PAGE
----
Like a Burning Birch TreeJuly 12, 2007 at 3:34 pm | Posted in gender, love, modernism, poetry, reticence | 8 Comments
“Death is the mother of beauty, mystical,
Within whose burning bosom we devise
Our earthly mothers waiting, sleeplessly.”
— Wallace Stevens, from “Sunday Morning”
Hello again dear readers. I had a post in mind about Robert Frost that was actually going to be relevant to the topics I was exploring last time, but that will have to wait because today my heart cries out to write about Sappho. I was dutifully reading some Amy Lowell for my upcoming Ph.D. exams, when I came across the following passage in her poem “The Sisters”:
There’s Sapho, now I wonder what was Sapho.
I know a single slender thing about her:
That, loving, she was like a burning birch tree
All tall and glittering fire, and that she wrote
Like the same fire caught up to Heaven and held there,
A frozen blaze before it broke and fell.
Holy Jesus, I thought. Amy Lowell, sometimes you really do succeed at Imagism no matter what Ezra Pound says. This image, it’s perfect. That is Sappho exactly. Observe Anne Carson’s translation of Sappho’s Fragment 31 from her beautiful, necessary book If Not, Winter:
He seems to me equal to the gods that man
whoever he is who opposite you
sits and listens close
to your sweet speaking
and lovely laughing — oh it
puts the heart in my chest on wings
for when I look at you, even a moment, no speaking
is left in me
no: tongue breaks and thin
fire is racing under skin
and in eyes no sight and drumming
and cold sweat holds me and shaking
grips me all, greener than grass
I am and dead — or almost
I seem to me.
People have been translating Sappho for centuries, and these translations reflect the poetic styles of the time. My books are all packed away in boxes, with the exception of my poetry shelf, but otherwise I’d whip out Yopie Prins’ Victorian Sappho and share with you some of the florid, iambic-pentameter ways the above has been rendered. I love the sparseness of Carson’s Sappho, because the fragmentary nature of her text is essential to our experience of it today. It’s interesting to think about: Sappho was presumably not, herself, a reticent riddler, but because her manuscripts were scattered by the winds of time (and torn into strips to wrap corpses in Egypt!), her poems today exist only in scraps and tatters. She has been a huge influence on verse, particularly verse by women, inspiring a whole ideal of sparse, cryptic, reticent lyric, without herself ever quite having been any of those things.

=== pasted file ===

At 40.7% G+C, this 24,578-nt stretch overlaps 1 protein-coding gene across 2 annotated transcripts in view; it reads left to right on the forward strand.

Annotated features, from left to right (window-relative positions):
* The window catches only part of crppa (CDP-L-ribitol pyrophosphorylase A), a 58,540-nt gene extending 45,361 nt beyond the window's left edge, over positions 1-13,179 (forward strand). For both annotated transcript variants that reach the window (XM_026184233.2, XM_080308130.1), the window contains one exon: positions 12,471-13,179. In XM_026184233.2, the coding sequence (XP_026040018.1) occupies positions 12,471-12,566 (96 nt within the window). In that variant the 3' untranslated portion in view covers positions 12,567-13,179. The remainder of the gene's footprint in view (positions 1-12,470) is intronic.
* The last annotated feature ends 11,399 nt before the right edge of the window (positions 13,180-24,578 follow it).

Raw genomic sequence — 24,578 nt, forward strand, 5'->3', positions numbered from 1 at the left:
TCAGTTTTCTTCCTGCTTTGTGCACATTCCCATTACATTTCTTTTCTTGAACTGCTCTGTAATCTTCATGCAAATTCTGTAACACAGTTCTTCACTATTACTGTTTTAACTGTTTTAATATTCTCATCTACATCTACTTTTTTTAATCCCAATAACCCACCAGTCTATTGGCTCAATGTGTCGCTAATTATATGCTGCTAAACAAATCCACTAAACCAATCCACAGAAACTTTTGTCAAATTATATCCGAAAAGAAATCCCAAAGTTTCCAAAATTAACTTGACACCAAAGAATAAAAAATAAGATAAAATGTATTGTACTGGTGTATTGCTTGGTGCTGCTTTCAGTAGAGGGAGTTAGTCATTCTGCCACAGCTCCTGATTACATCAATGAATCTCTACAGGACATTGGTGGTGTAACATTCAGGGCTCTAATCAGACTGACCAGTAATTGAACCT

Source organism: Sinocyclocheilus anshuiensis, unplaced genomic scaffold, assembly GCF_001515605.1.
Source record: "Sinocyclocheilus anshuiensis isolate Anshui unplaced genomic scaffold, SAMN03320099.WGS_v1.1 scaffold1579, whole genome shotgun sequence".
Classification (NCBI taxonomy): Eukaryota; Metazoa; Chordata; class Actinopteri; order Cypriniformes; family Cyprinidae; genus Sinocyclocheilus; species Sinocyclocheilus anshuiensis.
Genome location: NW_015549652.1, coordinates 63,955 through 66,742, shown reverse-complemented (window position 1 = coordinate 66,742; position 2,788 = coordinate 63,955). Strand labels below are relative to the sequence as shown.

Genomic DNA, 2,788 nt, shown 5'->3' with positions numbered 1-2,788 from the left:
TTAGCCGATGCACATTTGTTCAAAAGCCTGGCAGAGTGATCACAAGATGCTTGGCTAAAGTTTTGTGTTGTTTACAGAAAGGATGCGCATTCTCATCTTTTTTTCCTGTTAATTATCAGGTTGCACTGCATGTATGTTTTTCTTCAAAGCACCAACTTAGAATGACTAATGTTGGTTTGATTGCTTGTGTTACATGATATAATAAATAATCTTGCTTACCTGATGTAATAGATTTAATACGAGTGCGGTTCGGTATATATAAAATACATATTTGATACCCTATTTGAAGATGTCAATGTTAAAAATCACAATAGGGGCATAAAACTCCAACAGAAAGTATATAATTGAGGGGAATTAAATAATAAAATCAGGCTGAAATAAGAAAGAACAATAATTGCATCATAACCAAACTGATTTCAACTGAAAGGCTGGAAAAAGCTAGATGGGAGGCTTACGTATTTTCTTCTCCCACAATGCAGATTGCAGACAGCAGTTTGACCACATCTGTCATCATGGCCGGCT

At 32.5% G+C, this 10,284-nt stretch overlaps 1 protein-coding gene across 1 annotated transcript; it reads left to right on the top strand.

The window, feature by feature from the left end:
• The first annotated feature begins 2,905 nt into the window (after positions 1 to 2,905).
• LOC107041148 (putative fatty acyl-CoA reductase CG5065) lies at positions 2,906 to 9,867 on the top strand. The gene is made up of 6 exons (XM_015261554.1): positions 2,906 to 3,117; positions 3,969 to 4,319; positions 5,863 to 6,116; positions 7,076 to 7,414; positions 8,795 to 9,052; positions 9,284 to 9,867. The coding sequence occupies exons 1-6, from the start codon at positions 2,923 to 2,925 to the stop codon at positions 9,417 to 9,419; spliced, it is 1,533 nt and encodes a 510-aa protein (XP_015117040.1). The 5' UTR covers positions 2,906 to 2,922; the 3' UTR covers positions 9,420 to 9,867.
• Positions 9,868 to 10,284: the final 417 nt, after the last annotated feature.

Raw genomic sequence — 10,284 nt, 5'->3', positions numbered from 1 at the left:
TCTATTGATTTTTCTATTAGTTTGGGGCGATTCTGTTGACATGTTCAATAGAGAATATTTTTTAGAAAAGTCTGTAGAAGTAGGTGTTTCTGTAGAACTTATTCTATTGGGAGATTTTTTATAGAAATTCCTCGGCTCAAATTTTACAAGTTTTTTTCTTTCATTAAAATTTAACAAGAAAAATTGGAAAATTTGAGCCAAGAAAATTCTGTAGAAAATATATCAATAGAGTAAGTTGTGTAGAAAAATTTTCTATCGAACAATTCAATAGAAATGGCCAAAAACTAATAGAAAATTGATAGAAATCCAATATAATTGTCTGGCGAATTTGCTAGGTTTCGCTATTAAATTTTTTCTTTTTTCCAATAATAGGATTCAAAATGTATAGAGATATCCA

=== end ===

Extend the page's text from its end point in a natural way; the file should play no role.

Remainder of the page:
Part of what people are inspired by, then, must be the action of history on Sappho’s text. When H.D. writes her fragmentary verse, she is imitating not Sappho, but what time has done to Sappho. She inscribes the violence of forgetting into her poems. Anne Carson, in turn, is influenced by H.D. and others like her; her own verse has a similar sparseness. When she applies this style to her translations of Sappho, what we get is loss squared. 75% of Carson’s book is white space; she puts only one fragment on each page, even if it is only three words long. The words cry out to be understood, and incite the imagination to try to figure out what is missing.
But Lowell is right: the glimpses we get are of a magnificently strange voice, speaking of powerful love. Even the smallest of fragments sing. For example, Fragment 125:
I used to weave crowns
The silence surrounding this becomes profound, even if Sappho didn’t write it that way. Well, and what now? Who did you weave them for? Why have you stopped? Why is this no longer a world made for crowns?
Today I discovered what has instantly become my favorite love poem ever. Are you ready for it? Fragment 45:
as long as you want
What do you think? Should I get it tattooed between my shoulderblades? Maybe in the Greek, so I don’t quite give myself away.